For a while i have been searching for a good design that no only keeps the plant watered but can also regulate the amount of water the plants would be receiving. This however did not turn out so great, either the plant was watered without limit using physics or it was watered with a sloppy mechanic that could potentially make a mess! This is why I decided to design a planter that fixed both of those problems, and i did.
My self watering planter has all these features:
- Soil moisture sensor that shows the moisture present on the planter
- LED lights that not only make the planter look extra fabulous but also can potentially accelerate growth
- Water pump and pumps water into the soil when needed
- Temperature sensor that also reads the humidity in the room
- 0.95 inch OLED display where all that data can be read from
The end product looked way better than I expected after I 3D printed it and this is why i'm making this instructable, to share with the community a cute and easy project you would potentially do too!
Step 1: Materials and Tools
- Soldering equipment - You don't really need one but I soldered some wires to fit my desired length
- 3D printer - My 3-D printer is this one, good overall beginner 3-D printer
- Computer - For programming
- Arduino IDE
- These arduino libraries
- Arduino UNO - Most arduinos will do but my planter is designed for the UNO
- Hatchbox PLA filament - You can use ABS but PLA has a shinny and pretty look
- A water pump - I recommend this one
- TIP120 Power Darlington Transistors
- N1 Diode
- 3mm inner diameter Tubing - This is what will water the plant in itself
- 0.95in OLED Display
- Soil humidity sensors - Buy more than one cause corrosion is a thing, sadly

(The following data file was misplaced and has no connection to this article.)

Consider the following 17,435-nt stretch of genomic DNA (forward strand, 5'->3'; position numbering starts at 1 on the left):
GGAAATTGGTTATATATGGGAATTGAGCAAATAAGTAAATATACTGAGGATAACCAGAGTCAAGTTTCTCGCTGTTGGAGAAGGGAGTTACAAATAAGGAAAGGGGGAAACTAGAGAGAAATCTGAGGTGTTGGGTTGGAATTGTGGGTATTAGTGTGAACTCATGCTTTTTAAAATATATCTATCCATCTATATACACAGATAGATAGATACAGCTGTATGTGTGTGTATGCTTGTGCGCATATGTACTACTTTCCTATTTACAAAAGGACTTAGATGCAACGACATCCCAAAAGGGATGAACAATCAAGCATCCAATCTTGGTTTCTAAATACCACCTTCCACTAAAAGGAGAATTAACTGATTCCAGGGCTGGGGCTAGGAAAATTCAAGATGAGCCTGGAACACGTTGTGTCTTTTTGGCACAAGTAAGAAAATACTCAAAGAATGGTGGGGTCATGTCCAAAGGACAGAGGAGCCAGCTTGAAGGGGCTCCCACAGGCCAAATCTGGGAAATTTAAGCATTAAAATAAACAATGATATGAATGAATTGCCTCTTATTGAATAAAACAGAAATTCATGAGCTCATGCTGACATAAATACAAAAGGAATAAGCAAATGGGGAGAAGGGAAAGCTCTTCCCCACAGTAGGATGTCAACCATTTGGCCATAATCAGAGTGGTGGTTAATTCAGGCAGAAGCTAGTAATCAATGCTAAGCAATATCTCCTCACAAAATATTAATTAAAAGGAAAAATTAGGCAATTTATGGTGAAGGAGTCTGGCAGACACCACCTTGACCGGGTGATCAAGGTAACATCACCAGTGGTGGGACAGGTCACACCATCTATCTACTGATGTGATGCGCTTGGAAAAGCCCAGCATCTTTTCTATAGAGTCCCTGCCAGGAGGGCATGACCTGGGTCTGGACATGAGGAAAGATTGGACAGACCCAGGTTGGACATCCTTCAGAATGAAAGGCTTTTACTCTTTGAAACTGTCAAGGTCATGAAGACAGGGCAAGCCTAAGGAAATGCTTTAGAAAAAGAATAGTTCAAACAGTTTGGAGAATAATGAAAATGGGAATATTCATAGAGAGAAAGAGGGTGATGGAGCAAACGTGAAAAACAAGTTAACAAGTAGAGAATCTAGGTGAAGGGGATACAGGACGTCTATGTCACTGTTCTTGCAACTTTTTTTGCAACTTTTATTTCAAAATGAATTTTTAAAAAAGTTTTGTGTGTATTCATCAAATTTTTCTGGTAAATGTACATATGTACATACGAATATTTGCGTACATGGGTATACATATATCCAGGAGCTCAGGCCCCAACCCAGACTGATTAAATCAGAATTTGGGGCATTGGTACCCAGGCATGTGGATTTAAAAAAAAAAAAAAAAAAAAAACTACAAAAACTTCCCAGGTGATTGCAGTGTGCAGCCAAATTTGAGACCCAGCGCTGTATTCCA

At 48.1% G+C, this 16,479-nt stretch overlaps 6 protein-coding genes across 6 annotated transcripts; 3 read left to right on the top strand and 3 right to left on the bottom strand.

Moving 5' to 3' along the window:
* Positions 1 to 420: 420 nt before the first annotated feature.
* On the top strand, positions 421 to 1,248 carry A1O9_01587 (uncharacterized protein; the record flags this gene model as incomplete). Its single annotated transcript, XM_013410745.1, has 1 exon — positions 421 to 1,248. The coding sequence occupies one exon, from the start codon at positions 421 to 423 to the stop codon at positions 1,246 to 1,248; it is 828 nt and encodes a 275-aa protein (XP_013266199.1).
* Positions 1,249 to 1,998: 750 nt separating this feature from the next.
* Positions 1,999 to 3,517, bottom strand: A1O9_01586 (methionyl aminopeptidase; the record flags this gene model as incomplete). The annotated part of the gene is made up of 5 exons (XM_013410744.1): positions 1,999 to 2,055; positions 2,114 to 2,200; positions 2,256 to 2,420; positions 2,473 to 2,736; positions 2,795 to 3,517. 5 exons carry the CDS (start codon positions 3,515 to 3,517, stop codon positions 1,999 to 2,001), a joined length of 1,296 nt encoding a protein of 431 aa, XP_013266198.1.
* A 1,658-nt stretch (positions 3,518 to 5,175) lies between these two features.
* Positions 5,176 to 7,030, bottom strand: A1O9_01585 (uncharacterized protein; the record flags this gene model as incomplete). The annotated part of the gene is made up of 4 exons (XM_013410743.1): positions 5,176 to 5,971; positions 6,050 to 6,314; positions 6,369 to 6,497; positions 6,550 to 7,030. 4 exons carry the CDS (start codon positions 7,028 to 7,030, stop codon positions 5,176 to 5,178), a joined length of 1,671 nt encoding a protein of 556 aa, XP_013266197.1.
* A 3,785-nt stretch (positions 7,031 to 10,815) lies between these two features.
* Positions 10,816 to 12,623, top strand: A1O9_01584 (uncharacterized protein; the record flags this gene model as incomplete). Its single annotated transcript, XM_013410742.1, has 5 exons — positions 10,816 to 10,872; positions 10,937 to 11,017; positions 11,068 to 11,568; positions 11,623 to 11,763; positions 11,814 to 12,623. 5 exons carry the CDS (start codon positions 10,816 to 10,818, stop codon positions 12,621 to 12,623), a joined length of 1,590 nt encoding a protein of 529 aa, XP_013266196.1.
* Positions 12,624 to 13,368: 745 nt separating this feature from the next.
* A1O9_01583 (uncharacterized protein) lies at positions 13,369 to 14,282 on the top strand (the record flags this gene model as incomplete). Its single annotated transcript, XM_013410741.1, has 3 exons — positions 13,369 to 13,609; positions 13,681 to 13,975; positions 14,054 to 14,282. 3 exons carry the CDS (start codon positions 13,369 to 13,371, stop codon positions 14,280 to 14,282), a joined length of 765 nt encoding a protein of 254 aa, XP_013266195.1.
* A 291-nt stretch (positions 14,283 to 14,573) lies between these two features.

- DHT11 sensor - I ended up buying two cause last time i bought one and accidentally shorted it...
- LED strip - I used this one, be warned, its a pain since its soft and flimsy!
- A wall power source, i recommend 12v and 1amps and then using a voltage converter to convert into 9v
Step 2: My Design + Files
For my design i went for a cute and contained box, simple and sweet. I love any cubic shape and anything that has square and sharp edges. I took the time to make a folder that contains all the STL files for the project. (I designed and made everything but the arduino case, download that from the original source)
Step 3: Putting Everything Together
Before you start printing the files i recommend 30% filling on your desired splicer, i use Cura.
Ok now i'm going to suppose you already have all the parts and all the files printed, most of the building is already explained in the images above except one thing, how is it going to be watered? Well this is both easy and a bit weird so let me explain it in steps:
- First grab the tube and connect it to the upper tube in the pump
- Then pass it through a little hole in the side of the cube
- Position it so it can get to the middle of the cube and make a full rotation around the area
- Cut the excess
- Grab the measured tube and poke holes into the length of the tube that goes inside the planter (i used a soldering iron to melt holes into it)
- Try to find a way to plug the end of the tube that is not connected (i used hot glue)
Now, the way this will work is when the pump is activated, water will go into the modified tube, since the end its plugged it will look for a way to leave and go through the small holes we poked through it.
Now fill half of the cube with soil place the tube and bury it with more soil until the desired height.
Step 4: The Code + My Arduino Sketch
Here's a file that contains my code plus some test sketches to test if the individual modules work accordingly.
Step 5: Done!
Congrats, its working like a charm! Well.... at least it is for me... Anyways thanks for reading and consider sharing this instructable cause the more attention the get the more ill be motivated to finish the next version, next one might contain a raspberry pi instead of arduino and have other extra goodies ;)